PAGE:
“[firefox] doesnt overtake your computer”
    and there is a grammar mistake.
    that firefox is made to help you get most out of the web isnt even mentioned in the german translation
    so i think this text should be overworked a second time

  6. I agree with Pino. There’s a mistake in the Dutch description (onlineveiligheid should be “online veiligheid”).

    And it sounds indeed a bit.. literally translated, but that’s a smaller issue imho.

  7. I also suggest to put more emphasis on the ability to customize the way Firefox looks and behaves.
    However, I would keep mentions to security and the fact that it is free.

  8. Hi Jonathon,

    I’ve recently become a new mom and would love to get a set of the old books of knowledge if they are available. Could you help me ?A couple of people who responded to your post seem to have them. Thanks and regards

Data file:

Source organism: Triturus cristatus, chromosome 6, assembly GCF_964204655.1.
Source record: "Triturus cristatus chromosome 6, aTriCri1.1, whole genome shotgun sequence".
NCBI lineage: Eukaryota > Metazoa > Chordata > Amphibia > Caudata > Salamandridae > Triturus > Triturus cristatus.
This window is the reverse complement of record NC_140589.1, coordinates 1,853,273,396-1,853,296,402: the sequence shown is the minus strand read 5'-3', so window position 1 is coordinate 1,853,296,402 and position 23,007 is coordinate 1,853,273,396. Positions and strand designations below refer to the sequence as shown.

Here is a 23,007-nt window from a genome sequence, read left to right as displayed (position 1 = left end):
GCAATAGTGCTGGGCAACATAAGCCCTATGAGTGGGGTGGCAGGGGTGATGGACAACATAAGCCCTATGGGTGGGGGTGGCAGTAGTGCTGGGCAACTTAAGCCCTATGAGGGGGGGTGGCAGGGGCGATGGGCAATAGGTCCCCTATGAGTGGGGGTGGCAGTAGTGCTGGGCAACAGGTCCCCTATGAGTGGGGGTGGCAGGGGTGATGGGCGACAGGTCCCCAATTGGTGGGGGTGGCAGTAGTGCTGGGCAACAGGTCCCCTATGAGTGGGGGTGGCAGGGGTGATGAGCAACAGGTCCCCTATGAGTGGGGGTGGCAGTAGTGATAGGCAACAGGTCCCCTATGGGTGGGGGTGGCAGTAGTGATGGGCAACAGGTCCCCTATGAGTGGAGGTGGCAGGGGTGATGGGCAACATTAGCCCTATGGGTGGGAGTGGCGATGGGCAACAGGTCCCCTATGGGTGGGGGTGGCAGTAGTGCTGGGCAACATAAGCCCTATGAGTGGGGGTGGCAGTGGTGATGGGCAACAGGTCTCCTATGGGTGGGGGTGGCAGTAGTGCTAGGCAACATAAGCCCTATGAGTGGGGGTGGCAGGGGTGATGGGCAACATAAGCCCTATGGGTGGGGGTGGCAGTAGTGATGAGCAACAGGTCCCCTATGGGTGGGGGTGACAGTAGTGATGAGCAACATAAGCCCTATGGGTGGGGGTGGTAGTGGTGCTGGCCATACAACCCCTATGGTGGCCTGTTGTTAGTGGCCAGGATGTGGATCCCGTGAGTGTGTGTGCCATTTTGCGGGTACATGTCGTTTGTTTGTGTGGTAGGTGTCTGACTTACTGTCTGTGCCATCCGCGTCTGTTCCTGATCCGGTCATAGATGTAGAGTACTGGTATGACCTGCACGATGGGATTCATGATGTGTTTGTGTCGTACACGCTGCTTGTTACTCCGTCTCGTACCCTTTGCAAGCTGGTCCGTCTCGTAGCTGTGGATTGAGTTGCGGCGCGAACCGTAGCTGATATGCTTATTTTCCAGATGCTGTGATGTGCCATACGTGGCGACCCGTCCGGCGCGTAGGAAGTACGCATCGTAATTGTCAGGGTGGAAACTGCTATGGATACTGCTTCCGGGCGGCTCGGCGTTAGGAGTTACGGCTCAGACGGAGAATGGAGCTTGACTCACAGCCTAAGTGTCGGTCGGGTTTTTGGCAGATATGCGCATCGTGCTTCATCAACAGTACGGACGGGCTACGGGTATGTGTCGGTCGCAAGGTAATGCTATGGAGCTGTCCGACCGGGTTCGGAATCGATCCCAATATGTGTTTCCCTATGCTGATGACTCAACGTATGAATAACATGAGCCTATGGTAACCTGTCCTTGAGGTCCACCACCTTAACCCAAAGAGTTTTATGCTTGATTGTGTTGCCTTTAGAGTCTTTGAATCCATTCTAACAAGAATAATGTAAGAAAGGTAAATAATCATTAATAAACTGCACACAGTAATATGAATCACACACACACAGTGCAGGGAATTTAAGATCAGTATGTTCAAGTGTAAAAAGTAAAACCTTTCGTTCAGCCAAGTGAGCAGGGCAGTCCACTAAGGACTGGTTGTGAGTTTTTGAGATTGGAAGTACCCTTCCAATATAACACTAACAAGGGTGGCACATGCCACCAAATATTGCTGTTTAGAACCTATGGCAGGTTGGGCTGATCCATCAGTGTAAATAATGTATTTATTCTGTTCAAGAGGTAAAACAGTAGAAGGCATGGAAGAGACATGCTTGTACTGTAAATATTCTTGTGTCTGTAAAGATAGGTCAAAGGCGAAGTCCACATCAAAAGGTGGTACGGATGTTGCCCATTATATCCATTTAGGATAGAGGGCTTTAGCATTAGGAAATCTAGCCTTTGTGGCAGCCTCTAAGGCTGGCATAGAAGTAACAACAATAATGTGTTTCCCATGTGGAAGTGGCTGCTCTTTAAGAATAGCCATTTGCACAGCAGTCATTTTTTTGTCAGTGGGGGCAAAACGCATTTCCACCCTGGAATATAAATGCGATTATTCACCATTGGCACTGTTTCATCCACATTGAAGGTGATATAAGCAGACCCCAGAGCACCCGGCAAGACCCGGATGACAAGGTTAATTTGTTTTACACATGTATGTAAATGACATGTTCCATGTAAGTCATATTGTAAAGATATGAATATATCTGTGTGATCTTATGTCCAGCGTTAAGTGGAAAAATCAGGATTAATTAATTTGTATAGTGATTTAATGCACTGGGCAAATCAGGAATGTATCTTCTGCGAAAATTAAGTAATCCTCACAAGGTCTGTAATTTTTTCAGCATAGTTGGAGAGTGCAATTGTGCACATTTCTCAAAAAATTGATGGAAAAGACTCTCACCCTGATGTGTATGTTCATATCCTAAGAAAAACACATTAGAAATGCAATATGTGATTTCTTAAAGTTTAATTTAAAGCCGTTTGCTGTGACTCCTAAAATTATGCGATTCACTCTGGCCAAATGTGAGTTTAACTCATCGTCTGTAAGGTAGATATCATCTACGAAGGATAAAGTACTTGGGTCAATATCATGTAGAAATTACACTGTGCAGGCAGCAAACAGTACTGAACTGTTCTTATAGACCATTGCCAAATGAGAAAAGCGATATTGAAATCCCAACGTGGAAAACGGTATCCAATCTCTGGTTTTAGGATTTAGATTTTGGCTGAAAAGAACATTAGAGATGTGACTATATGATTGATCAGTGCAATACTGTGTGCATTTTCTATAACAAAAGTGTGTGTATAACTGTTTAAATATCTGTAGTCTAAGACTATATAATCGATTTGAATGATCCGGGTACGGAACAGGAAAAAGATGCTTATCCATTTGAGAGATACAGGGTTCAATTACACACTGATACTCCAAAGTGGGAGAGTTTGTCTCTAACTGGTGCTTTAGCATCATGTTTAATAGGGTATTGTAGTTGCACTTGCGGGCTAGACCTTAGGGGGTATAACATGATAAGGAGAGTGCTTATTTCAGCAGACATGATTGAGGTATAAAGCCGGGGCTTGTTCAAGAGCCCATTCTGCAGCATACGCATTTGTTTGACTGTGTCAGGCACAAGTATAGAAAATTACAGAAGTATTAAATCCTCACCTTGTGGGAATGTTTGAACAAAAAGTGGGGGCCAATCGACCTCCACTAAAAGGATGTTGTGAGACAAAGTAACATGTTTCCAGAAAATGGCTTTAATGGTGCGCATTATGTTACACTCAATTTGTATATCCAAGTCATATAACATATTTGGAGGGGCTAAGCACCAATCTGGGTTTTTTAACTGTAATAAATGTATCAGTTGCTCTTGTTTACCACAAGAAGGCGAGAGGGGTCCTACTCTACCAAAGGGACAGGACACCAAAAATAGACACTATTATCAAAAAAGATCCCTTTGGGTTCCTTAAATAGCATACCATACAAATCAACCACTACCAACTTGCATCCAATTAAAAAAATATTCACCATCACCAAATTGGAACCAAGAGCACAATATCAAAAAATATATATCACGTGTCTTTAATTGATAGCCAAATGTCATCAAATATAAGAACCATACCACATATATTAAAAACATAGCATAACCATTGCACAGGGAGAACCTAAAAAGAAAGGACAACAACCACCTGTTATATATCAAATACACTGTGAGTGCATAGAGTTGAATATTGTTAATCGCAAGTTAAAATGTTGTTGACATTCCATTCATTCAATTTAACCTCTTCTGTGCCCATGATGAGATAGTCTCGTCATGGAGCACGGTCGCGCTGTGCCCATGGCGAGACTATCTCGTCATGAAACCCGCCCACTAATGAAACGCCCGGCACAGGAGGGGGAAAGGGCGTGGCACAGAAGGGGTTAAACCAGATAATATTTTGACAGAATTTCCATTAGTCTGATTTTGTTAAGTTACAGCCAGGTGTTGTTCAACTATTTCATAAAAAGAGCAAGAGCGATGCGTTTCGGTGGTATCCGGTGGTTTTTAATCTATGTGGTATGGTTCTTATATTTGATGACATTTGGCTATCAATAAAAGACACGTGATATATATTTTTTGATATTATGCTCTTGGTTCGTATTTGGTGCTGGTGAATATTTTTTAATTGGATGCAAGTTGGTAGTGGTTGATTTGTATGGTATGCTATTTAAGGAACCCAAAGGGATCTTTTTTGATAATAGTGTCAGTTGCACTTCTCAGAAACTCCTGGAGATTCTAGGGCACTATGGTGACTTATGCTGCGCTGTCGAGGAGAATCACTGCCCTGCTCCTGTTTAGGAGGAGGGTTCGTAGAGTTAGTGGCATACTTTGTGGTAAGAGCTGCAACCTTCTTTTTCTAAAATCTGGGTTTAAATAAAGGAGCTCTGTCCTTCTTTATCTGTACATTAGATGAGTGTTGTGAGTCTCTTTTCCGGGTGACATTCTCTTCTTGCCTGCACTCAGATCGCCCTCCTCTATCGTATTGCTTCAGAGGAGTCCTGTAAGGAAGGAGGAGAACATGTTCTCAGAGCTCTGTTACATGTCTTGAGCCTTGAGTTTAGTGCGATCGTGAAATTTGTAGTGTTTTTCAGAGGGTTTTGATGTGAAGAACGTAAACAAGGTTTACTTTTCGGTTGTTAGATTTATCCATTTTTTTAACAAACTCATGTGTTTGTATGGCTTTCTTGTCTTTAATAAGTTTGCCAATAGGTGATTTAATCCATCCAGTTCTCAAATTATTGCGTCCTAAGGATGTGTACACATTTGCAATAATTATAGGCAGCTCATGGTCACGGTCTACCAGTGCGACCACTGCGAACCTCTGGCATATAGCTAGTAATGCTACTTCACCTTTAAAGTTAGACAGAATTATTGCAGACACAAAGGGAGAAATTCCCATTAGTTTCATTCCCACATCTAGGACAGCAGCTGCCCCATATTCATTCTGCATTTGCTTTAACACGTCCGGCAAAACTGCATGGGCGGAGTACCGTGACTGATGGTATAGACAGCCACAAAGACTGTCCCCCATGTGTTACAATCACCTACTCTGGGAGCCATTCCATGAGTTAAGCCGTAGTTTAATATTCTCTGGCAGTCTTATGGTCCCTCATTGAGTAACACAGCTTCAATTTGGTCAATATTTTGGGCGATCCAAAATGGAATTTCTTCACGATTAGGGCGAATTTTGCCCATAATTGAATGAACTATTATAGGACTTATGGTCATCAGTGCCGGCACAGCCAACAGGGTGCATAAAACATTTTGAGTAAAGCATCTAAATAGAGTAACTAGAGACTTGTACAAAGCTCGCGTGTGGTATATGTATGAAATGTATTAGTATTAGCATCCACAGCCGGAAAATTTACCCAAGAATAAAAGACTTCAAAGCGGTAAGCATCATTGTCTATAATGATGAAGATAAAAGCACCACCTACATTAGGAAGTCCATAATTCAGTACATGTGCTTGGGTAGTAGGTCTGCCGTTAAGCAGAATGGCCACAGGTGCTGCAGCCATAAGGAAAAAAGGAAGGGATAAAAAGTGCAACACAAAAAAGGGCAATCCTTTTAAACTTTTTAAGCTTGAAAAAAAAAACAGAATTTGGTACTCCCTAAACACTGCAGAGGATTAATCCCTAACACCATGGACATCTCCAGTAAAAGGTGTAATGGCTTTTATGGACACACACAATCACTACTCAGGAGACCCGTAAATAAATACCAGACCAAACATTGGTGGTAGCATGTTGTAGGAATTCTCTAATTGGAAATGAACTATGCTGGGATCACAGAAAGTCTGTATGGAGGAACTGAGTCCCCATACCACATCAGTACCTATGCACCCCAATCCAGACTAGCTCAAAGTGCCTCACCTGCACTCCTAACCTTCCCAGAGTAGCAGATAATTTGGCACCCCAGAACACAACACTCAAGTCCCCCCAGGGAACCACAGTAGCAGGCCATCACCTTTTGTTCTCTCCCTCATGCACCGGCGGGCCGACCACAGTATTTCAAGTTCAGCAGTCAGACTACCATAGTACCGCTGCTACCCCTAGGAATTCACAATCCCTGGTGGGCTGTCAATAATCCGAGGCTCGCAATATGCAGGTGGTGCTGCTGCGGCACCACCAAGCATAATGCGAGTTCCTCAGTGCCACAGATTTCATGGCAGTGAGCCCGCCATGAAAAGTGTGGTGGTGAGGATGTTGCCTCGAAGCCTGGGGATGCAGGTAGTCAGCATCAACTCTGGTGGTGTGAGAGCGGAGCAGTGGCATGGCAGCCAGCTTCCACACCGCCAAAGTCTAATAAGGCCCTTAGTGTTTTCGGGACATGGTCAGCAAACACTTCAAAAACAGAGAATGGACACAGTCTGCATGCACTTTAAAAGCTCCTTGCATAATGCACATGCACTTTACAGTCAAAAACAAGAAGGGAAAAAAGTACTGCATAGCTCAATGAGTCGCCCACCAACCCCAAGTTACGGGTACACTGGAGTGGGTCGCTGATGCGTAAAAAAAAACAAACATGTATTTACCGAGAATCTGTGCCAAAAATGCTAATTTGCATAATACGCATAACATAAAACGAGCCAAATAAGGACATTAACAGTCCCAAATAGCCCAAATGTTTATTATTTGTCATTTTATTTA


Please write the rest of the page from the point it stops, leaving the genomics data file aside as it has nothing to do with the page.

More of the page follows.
Deepa – 919341258296

  9. Can you please remove the blank befor the “!” in the french translation at the end of the line. Thanks!
    Otherwise the “!” can stand alone in the next line.

  10. The Portuguese could be better. It doesn’t appear to have been vetted by a native speaker. The noun/adjective order needs to be switched from the English convention, a compound verb simplified to the way people actually talk, and it needs a pronoun fixed. (I saw all these errors and I am not even a native speaker!)